The type of malware being downloaded is not known.
The type of malware being downloaded is not known.

New York drivers are being targeted in a phishing scam where an email is received stating they have 48 hours to pay a fine or have their driver's license revoked.

The New York State Department of Motor Vehicles issued an alert on June 1 warning residents about the scam saying the threat is merely bait to entice the victim to click on a “payment” link that will in turn download malware. The state does not know how many people have been affected, but Owen McShane, ‎director of investigations at New York State DMV, said calls came in from New York City, Albany and Syracuse concerning the email.

The malware being dropped came in two categories. The first simply placed a tracking tool on the victim's computer to see what websites were visited; and the second, more nefarious, attempted to acquire a variety of personally identifiable information, such as names, Social Security numbers, date of birth and credit card information, McShane said.

There are several giveaways that indicate the email is a fake. A copy of the email supplied by NY DMV shows the  phishing email contains several punctuation errors, the supplied links lead to sites without an ny.gov URL, tied to the fact that the state would never make such a request.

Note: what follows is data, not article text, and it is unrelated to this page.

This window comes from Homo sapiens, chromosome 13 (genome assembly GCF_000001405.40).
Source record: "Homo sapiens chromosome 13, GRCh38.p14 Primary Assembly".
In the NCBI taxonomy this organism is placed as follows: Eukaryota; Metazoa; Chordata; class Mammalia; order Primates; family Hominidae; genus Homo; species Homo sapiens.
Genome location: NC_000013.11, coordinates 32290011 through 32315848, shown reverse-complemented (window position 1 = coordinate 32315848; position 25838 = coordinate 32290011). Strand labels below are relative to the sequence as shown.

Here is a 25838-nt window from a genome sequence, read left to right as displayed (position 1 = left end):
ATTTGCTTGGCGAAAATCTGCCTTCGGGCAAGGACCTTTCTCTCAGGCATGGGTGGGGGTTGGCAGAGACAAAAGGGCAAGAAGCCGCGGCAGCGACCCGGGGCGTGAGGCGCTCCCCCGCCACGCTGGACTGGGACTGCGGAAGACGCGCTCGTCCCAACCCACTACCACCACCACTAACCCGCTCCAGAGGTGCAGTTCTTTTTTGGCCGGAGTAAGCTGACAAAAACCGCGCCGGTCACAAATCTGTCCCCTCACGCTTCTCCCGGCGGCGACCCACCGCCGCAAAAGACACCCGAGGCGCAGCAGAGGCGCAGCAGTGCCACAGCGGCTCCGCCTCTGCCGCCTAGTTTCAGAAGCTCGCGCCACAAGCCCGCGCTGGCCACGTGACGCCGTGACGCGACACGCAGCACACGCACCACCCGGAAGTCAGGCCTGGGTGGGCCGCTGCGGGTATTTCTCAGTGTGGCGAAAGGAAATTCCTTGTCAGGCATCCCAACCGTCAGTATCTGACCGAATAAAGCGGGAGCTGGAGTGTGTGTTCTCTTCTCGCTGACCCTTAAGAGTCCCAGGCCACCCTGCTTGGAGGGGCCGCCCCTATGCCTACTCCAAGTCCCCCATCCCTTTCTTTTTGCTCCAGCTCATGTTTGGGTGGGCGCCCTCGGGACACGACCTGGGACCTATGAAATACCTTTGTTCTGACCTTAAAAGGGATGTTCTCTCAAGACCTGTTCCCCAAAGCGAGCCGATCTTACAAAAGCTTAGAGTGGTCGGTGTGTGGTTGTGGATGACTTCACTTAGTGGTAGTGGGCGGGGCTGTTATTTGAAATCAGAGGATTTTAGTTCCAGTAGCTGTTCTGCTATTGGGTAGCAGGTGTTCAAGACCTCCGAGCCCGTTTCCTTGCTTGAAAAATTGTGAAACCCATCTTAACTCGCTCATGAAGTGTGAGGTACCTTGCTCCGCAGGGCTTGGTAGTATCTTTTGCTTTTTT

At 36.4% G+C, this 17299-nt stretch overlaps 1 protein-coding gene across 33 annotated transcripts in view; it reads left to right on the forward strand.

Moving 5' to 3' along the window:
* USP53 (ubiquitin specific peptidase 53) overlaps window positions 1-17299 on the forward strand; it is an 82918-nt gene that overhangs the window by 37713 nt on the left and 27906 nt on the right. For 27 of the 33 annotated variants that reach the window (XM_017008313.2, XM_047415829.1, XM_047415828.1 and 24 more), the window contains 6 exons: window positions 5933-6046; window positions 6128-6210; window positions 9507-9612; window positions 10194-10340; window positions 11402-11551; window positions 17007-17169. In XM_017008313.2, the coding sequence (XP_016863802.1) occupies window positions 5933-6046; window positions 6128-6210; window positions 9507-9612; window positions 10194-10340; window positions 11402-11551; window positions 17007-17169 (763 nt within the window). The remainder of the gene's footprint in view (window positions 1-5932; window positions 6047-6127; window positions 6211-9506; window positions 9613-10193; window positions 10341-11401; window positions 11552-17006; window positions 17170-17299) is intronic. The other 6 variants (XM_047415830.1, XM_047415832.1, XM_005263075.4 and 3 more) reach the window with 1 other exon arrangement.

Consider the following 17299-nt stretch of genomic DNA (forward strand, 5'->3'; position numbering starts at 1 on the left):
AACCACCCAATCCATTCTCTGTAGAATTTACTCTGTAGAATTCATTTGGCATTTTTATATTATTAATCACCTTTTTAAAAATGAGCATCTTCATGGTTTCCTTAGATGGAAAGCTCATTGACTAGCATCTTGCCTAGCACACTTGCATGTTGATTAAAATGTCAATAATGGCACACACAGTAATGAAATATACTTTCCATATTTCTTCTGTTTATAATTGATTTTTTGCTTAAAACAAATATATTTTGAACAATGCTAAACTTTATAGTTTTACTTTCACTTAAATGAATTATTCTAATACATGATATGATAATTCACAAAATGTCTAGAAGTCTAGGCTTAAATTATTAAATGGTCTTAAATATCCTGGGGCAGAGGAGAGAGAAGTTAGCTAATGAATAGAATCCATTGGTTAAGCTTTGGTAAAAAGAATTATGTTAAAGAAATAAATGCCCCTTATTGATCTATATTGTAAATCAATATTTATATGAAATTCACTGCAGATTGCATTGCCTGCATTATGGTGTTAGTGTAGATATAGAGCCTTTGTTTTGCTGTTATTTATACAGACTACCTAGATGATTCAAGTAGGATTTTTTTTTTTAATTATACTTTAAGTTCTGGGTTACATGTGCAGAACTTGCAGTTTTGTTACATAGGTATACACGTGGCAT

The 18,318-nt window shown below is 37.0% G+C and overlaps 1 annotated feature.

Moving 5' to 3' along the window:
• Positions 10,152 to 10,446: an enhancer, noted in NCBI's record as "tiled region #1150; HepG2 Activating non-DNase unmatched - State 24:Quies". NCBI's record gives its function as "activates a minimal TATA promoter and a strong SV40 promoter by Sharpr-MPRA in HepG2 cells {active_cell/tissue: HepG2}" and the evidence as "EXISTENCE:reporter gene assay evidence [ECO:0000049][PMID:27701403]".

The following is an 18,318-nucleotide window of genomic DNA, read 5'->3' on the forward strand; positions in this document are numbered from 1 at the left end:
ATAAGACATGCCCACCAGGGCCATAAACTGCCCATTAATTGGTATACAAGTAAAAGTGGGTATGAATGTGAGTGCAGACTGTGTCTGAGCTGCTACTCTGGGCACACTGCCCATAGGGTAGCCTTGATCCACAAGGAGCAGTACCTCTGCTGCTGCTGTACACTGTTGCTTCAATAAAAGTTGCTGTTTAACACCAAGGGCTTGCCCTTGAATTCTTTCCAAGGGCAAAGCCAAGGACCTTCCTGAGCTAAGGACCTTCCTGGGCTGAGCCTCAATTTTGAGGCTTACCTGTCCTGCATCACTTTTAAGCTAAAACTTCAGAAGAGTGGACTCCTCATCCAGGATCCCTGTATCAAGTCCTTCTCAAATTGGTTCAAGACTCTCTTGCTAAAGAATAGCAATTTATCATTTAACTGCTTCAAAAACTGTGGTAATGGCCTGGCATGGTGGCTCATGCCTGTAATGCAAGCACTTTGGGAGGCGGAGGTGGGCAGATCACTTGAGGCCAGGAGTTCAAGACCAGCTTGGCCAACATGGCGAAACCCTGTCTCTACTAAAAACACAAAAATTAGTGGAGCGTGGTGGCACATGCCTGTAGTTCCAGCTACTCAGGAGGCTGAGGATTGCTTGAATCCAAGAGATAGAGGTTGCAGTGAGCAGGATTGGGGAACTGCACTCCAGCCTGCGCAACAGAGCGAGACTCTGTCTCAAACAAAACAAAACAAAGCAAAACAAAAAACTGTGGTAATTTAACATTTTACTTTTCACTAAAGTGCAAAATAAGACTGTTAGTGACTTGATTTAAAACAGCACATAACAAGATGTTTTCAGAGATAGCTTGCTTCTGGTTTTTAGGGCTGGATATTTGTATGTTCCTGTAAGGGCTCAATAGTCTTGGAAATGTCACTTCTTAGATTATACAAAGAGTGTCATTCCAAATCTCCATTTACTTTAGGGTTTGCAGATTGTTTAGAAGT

The phony message from the NYS DMV reads:

Dear Driver:

We are writing to inform you that the state police department has notified us that you have several outstanding traffic violations. If you do not make restitution for these infractions within 48 hours, we will be forced to revoke your driver's license.

To make payment arrangements online, click here.

To refute these tickets, click here.

Sincerely,

The NY DMV

“The Department of Motor Vehicles does not send emails urging motorists to pay traffic tickets within 48 hours or lose your license,” said Terri Egan, DMV deputy executive commissioner, in a statement.

McShane noted that this scam is similar to one that hit the state about 18 months ago. The DMV, he said, is often used as bait in phishing attacks. Most previous attacks only lasted for 24 to 48 hours and this attack seems to have wrapped up too at this point, he added